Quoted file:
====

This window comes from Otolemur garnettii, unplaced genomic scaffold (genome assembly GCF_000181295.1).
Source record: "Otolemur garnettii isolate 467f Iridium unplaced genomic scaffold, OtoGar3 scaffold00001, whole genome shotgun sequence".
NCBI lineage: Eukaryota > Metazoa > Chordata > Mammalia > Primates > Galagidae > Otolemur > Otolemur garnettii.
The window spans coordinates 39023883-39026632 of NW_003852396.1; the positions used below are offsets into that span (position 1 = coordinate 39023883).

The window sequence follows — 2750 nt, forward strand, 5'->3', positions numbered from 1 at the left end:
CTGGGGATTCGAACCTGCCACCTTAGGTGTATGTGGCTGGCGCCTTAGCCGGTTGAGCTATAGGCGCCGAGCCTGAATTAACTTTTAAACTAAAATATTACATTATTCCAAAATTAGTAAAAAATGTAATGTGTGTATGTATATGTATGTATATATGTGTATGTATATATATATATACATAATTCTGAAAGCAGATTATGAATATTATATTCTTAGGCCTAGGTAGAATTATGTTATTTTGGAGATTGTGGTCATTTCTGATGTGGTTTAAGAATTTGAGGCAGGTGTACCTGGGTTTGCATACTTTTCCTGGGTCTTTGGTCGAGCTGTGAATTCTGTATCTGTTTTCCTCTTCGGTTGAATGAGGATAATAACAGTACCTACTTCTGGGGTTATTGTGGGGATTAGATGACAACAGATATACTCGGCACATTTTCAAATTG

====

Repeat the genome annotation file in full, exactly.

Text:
This window comes from Otolemur garnettii, unplaced genomic scaffold (genome assembly GCF_000181295.1).
Source record: "Otolemur garnettii isolate 467f Iridium unplaced genomic scaffold, OtoGar3 scaffold00001, whole genome shotgun sequence".
NCBI lineage: Eukaryota > Metazoa > Chordata > Mammalia > Primates > Galagidae > Otolemur > Otolemur garnettii.
The window spans coordinates 39023883-39026632 of NW_003852396.1; the positions used below are offsets into that span (position 1 = coordinate 39023883).

The window sequence follows — 2750 nt, forward strand, 5'->3', positions numbered from 1 at the left end:
CTGGGGATTCGAACCTGCCACCTTAGGTGTATGTGGCTGGCGCCTTAGCCGGTTGAGCTATAGGCGCCGAGCCTGAATTAACTTTTAAACTAAAATATTACATTATTCCAAAATTAGTAAAAAATGTAATGTGTGTATGTATATGTATGTATATATGTGTATGTATATATATATATACATAATTCTGAAAGCAGATTATGAATATTATATTCTTAGGCCTAGGTAGAATTATGTTATTTTGGAGATTGTGGTCATTTCTGATGTGGTTTAAGAATTTGAGGCAGGTGTACCTGGGTTTGCATACTTTTCCTGGGTCTTTGGTCGAGCTGTGAATTCTGTATCTGTTTTCCTCTTCGGTTGAATGAGGATAATAACAGTACCTACTTCTGGGGTTATTGTGGGGATTAGATGACAACAGATATACTCGGCACATTTTCAAATTG